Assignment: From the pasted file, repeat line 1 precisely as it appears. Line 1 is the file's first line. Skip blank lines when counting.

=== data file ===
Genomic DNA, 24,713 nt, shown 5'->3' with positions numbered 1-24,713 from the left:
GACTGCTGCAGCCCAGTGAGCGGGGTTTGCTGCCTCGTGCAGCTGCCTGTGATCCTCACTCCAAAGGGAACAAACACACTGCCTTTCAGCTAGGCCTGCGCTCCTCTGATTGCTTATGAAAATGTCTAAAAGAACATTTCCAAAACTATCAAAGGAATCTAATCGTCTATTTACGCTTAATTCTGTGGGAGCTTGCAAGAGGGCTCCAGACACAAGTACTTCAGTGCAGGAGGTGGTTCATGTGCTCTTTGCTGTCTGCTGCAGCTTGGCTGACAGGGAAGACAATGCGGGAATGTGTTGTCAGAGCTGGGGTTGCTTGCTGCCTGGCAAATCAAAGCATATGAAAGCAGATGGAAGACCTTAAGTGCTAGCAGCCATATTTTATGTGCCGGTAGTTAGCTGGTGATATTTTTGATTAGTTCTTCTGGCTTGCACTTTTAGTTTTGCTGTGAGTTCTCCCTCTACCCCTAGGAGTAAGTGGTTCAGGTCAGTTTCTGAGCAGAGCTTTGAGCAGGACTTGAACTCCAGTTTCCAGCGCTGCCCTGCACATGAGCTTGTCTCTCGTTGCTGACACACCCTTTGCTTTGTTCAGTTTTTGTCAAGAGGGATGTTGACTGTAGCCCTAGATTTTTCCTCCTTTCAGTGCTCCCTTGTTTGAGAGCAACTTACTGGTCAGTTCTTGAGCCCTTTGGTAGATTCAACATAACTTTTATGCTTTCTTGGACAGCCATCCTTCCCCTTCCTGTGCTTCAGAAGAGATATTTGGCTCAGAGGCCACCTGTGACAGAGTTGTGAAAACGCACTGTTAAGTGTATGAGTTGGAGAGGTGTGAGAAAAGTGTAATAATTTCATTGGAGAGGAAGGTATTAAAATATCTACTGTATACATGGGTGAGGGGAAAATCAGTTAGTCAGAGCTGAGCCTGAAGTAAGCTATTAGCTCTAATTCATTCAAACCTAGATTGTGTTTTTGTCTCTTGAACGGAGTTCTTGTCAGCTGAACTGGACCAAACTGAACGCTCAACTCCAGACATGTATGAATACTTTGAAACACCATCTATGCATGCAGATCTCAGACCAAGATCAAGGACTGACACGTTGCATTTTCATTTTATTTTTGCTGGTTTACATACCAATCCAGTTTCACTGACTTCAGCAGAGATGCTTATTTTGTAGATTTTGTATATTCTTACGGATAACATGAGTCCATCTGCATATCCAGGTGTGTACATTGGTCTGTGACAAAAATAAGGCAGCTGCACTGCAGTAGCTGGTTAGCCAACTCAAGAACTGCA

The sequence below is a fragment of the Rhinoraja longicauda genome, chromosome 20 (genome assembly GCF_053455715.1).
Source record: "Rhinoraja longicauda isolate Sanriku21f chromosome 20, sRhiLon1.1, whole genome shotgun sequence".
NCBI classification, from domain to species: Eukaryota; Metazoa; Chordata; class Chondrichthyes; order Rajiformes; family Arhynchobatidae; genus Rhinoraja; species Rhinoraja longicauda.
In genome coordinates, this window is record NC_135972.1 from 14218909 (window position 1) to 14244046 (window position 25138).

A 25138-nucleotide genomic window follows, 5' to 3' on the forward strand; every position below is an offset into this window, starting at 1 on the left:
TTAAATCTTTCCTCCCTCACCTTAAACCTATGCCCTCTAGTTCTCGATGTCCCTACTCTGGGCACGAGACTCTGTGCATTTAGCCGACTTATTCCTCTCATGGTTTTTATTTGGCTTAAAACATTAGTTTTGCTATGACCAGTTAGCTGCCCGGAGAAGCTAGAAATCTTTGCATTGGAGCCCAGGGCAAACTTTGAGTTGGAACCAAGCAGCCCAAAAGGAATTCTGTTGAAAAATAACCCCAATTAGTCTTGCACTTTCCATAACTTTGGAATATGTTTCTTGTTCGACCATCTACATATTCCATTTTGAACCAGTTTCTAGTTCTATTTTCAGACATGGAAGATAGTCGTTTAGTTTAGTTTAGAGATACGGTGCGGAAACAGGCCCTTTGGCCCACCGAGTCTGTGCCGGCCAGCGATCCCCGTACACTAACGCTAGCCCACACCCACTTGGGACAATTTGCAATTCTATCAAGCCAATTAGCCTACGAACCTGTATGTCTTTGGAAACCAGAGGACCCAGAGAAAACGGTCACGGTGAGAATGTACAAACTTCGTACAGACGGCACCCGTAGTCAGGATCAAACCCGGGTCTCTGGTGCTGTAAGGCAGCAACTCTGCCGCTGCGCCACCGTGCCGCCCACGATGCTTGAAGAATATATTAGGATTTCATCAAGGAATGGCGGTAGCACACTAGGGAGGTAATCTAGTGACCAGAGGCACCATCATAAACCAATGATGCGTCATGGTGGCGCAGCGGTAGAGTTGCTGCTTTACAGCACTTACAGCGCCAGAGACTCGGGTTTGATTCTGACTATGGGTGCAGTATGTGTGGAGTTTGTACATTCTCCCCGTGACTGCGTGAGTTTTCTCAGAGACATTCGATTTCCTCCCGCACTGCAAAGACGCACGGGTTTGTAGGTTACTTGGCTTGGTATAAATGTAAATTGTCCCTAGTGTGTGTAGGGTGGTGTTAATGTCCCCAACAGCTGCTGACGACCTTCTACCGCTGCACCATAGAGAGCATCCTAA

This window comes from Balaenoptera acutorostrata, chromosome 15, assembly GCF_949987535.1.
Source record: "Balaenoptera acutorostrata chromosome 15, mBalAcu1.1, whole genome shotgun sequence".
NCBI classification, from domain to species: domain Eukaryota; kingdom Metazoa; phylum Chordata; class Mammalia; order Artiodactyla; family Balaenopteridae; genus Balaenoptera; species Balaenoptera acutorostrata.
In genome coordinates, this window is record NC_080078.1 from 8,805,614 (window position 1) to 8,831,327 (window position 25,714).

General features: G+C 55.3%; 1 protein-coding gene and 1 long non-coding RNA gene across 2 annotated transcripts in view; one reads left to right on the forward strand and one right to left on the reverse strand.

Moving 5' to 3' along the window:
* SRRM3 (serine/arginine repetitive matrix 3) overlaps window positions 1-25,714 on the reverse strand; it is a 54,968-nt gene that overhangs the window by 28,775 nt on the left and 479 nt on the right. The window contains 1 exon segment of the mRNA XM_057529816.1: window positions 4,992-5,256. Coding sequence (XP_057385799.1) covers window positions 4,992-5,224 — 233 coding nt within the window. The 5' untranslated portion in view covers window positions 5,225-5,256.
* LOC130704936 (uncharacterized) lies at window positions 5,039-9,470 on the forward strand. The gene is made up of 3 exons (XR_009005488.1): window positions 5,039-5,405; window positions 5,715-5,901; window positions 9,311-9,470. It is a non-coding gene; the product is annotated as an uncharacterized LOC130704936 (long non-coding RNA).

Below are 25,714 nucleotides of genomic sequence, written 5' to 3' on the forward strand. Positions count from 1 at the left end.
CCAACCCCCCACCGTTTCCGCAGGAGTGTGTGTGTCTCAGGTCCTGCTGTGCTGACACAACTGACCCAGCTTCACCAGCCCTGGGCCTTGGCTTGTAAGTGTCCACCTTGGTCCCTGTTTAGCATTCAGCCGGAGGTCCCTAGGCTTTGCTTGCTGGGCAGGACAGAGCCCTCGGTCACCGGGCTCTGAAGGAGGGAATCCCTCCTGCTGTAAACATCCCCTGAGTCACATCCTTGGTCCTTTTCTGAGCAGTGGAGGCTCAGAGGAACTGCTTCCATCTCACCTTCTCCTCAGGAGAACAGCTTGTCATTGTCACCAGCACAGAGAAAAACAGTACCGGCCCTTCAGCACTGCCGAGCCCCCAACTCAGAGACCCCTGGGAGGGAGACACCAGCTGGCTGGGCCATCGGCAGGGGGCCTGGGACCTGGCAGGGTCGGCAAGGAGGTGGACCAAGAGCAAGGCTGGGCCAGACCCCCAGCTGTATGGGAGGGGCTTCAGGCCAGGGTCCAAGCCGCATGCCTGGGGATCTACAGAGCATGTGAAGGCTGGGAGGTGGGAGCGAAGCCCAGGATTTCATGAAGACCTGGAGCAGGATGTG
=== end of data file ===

Genomic DNA, 24,713 nt, shown 5'->3' with positions numbered 1-24,713 from the left: